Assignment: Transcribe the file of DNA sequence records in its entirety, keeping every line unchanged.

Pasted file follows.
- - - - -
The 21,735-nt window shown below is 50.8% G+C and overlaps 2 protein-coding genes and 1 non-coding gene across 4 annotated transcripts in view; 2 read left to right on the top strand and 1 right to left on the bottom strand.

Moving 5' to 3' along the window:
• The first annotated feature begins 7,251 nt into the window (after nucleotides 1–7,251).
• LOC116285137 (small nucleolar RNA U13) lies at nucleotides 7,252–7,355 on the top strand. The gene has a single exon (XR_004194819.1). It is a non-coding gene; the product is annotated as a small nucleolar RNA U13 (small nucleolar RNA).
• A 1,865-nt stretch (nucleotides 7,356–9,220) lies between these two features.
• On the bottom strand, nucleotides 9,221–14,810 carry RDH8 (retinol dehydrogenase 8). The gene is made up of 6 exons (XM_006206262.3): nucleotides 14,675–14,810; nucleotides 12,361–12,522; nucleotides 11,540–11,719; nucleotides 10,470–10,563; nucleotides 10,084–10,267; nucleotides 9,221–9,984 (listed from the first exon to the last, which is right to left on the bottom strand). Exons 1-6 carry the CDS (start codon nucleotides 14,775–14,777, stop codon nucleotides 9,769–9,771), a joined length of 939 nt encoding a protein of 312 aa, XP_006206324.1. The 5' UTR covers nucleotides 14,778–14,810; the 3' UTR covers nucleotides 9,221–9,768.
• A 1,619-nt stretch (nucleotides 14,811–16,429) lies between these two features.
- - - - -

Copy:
The 21,735-nt window shown below is 50.8% G+C and overlaps 2 protein-coding genes and 1 non-coding gene across 4 annotated transcripts in view; 2 read left to right on the top strand and 1 right to left on the bottom strand.

Moving 5' to 3' along the window:
• The first annotated feature begins 7,251 nt into the window (after nucleotides 1–7,251).
• LOC116285137 (small nucleolar RNA U13) lies at nucleotides 7,252–7,355 on the top strand. The gene has a single exon (XR_004194819.1). It is a non-coding gene; the product is annotated as a small nucleolar RNA U13 (small nucleolar RNA).
• A 1,865-nt stretch (nucleotides 7,356–9,220) lies between these two features.
• On the bottom strand, nucleotides 9,221–14,810 carry RDH8 (retinol dehydrogenase 8). The gene is made up of 6 exons (XM_006206262.3): nucleotides 14,675–14,810; nucleotides 12,361–12,522; nucleotides 11,540–11,719; nucleotides 10,470–10,563; nucleotides 10,084–10,267; nucleotides 9,221–9,984 (listed from the first exon to the last, which is right to left on the bottom strand). Exons 1-6 carry the CDS (start codon nucleotides 14,775–14,777, stop codon nucleotides 9,769–9,771), a joined length of 939 nt encoding a protein of 312 aa, XP_006206324.1. The 5' UTR covers nucleotides 14,778–14,810; the 3' UTR covers nucleotides 9,221–9,768.
• A 1,619-nt stretch (nucleotides 14,811–16,429) lies between these two features.